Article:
3. Levonne: Also - there are many cultures in the world that use animal blood as a nutrient - the Masai for one, the French, for another (Boudin Noir, which is blood sausage), also the English (Black Pudding, also blood sausage), Portugese, Italians, etc. So the cleanliness issue is not so much WHAT we eat as it is HOW it is produced (unless you object to eating animal products on a moral basis, which is an althogether different issue and certainly very valid).

  4. Good discussion! Since I'm here to educate, entertain, encourage, and even persuade people to eat plants, not animals, I will consider leaving out the
    "nasty bits", to quote my favorite devoted vegetarian hater, Anthony Bourdain. Seems every time I speak my mind, I get scolded, which is actually a good sign that I've gotten someone's attention. However, it's not always productive, and doesn't always get the results I hope for. Learned my lesson with politics. Now I guess I need to whitewash my musings on food too... we'll see how that goes. Thanks for the feedback. Really.

  5. Not whitewash. Separate when you speak on gross vs. appetizing elements of food depending on what you're trying to achieve with your "audience." There is a critical element to the art and skill of asking for something. That critical element is "timing." Timing used skillfully will increase incidents of getting what you're after.

  6. So... are you going to try this recipe that I made especially for you?

  7. Yes I'm going to try it and I really do appreciate that you took the time and effort to put it together. It looks and sounds delicious. I'm sure that the others from my network that were interested will be excited about it too.

    I'm also interested in the culture and politics of being vegan. And if you write posts about that (using language shaped to shock and disgust meat-product eaters), I'll read those too. I just don't want to be slapped in the face with the language while I'm trying to enjoy a vegan recipe. It's not the way to treat a friend or a loyal follower. Is that unreasonable do you think?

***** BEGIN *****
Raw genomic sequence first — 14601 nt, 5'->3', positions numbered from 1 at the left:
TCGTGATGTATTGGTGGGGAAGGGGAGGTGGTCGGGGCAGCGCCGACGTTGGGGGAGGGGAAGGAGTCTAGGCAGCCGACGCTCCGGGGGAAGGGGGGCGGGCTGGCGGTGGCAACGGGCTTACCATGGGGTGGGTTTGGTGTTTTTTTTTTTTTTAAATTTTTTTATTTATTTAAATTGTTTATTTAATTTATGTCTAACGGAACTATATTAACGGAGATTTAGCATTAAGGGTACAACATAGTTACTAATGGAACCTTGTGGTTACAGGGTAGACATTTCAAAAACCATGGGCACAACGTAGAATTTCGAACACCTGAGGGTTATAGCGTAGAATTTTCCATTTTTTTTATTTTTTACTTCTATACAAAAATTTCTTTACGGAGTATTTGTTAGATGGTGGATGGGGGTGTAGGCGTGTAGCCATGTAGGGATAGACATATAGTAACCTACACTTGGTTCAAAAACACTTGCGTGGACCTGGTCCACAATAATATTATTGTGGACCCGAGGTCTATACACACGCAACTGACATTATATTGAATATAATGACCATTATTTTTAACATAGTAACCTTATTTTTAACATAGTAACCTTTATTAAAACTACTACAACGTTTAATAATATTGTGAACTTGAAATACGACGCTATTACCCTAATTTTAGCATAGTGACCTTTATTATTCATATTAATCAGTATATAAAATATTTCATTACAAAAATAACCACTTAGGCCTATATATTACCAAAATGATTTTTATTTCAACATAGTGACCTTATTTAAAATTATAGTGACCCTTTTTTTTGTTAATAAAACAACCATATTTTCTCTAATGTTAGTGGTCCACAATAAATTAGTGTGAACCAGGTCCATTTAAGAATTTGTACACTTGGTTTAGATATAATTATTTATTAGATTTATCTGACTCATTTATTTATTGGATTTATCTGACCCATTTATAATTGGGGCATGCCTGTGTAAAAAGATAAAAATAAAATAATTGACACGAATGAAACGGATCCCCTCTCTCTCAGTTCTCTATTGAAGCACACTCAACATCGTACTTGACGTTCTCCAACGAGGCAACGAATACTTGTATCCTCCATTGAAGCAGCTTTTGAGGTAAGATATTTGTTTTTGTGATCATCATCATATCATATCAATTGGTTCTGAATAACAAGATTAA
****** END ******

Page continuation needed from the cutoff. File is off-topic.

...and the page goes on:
8. I don't mind the blood. It was the pus that turned me off.

    This does look like a good recipe, but I would use real cheese. I've tried the vegan stuff and it is not to my taste.

    I no longer eat beef because it causes my arthritis to flair, but then so does wine, mushrooms, asparagus, and most beans.

  9. I for one can not wait to make this. I have everything I need in my pantry and fridge!
    Since "turning" vegan, (and low fat at that) I struggle to find good recipes.
    I was shocked to find out that cheese is what I miss most. Especially since I didn't think I ate that much of it. Your side note did not discourage me. It made me glad that I don't eat the blood and pus variety anymore.
    Also being a fan of Bourdain, you writing about it did not offend me, I like shock and awe, almost as much as typing "blood and pus"!
    Thanks for sharing your veganism with us, it's very helpful.

  10. Hey Kim,
    I made this dish last night and it was a hit! I would recommend using your salad dressing recipe though. I did not and there was a clash. So with the leftovers tonight, I'll use your salad dressing recipe. I can see how it is complimentary to the dish. Thanks again. And I hope my forthrightness hasn't been too offensive.

  11. Just finished the documentary called "Eating". WOW! Kind of mind blowing about the health benefits of a plant-based diet. Jonas and I are thinking of going meat free 6 days a week, then giving ourselves license to eat whatever we want 1 day a week. I'm already gluten and dairy free, so meat seems the next logical step. I agree, once you get cheese out of your system, you don't even crave it. I wish sugar was the same way! Can't wait to try this recipe. Thanks Aunt Kim! xxoxo